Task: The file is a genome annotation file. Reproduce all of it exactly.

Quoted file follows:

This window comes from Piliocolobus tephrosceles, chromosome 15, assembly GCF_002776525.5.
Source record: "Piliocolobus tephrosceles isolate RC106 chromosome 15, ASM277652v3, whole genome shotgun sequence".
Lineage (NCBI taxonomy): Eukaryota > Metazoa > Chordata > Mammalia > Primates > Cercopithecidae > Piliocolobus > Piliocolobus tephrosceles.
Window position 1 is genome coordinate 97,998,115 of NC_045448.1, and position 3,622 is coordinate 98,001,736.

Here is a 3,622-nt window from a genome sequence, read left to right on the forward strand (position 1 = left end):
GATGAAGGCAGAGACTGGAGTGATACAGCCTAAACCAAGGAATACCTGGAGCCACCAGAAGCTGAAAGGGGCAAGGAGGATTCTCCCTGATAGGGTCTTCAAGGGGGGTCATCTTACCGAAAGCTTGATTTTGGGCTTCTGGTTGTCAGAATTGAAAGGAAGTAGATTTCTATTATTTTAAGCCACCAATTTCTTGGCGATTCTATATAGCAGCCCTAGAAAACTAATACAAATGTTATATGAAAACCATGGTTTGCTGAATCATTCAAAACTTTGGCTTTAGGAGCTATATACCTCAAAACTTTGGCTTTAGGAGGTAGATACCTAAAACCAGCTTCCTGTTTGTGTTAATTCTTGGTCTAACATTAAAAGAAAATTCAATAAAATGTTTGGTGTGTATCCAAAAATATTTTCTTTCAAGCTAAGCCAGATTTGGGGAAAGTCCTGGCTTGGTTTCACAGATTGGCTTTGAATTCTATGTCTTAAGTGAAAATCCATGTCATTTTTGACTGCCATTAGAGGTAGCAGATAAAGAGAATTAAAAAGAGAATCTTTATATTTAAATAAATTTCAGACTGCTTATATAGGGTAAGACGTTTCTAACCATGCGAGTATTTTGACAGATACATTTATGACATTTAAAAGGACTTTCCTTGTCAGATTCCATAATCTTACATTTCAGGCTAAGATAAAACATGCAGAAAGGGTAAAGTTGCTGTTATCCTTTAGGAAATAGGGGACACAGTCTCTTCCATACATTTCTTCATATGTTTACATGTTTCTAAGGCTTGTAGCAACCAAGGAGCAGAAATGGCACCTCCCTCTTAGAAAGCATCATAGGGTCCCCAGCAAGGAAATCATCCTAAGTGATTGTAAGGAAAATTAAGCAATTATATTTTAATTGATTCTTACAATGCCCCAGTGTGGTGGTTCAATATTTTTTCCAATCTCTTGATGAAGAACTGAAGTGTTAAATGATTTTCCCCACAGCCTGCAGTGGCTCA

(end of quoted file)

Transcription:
This window comes from Piliocolobus tephrosceles, chromosome 15, assembly GCF_002776525.5.
Source record: "Piliocolobus tephrosceles isolate RC106 chromosome 15, ASM277652v3, whole genome shotgun sequence".
Lineage (NCBI taxonomy): Eukaryota > Metazoa > Chordata > Mammalia > Primates > Cercopithecidae > Piliocolobus > Piliocolobus tephrosceles.
Window position 1 is genome coordinate 97,998,115 of NC_045448.1, and position 3,622 is coordinate 98,001,736.

Here is a 3,622-nt window from a genome sequence, read left to right on the forward strand (position 1 = left end):
GATGAAGGCAGAGACTGGAGTGATACAGCCTAAACCAAGGAATACCTGGAGCCACCAGAAGCTGAAAGGGGCAAGGAGGATTCTCCCTGATAGGGTCTTCAAGGGGGGTCATCTTACCGAAAGCTTGATTTTGGGCTTCTGGTTGTCAGAATTGAAAGGAAGTAGATTTCTATTATTTTAAGCCACCAATTTCTTGGCGATTCTATATAGCAGCCCTAGAAAACTAATACAAATGTTATATGAAAACCATGGTTTGCTGAATCATTCAAAACTTTGGCTTTAGGAGCTATATACCTCAAAACTTTGGCTTTAGGAGGTAGATACCTAAAACCAGCTTCCTGTTTGTGTTAATTCTTGGTCTAACATTAAAAGAAAATTCAATAAAATGTTTGGTGTGTATCCAAAAATATTTTCTTTCAAGCTAAGCCAGATTTGGGGAAAGTCCTGGCTTGGTTTCACAGATTGGCTTTGAATTCTATGTCTTAAGTGAAAATCCATGTCATTTTTGACTGCCATTAGAGGTAGCAGATAAAGAGAATTAAAAAGAGAATCTTTATATTTAAATAAATTTCAGACTGCTTATATAGGGTAAGACGTTTCTAACCATGCGAGTATTTTGACAGATACATTTATGACATTTAAAAGGACTTTCCTTGTCAGATTCCATAATCTTACATTTCAGGCTAAGATAAAACATGCAGAAAGGGTAAAGTTGCTGTTATCCTTTAGGAAATAGGGGACACAGTCTCTTCCATACATTTCTTCATATGTTTACATGTTTCTAAGGCTTGTAGCAACCAAGGAGCAGAAATGGCACCTCCCTCTTAGAAAGCATCATAGGGTCCCCAGCAAGGAAATCATCCTAAGTGATTGTAAGGAAAATTAAGCAATTATATTTTAATTGATTCTTACAATGCCCCAGTGTGGTGGTTCAATATTTTTTCCAATCTCTTGATGAAGAACTGAAGTGTTAAATGATTTTCCCCACAGCCTGCAGTGGCTCA